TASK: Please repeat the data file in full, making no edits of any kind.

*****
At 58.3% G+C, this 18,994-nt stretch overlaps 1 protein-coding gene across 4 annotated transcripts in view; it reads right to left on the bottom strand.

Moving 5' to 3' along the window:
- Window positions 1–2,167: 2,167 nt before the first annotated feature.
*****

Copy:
At 58.3% G+C, this 18,994-nt stretch overlaps 1 protein-coding gene across 4 annotated transcripts in view; it reads right to left on the bottom strand.

Moving 5' to 3' along the window:
- Window positions 1–2,167: 2,167 nt before the first annotated feature.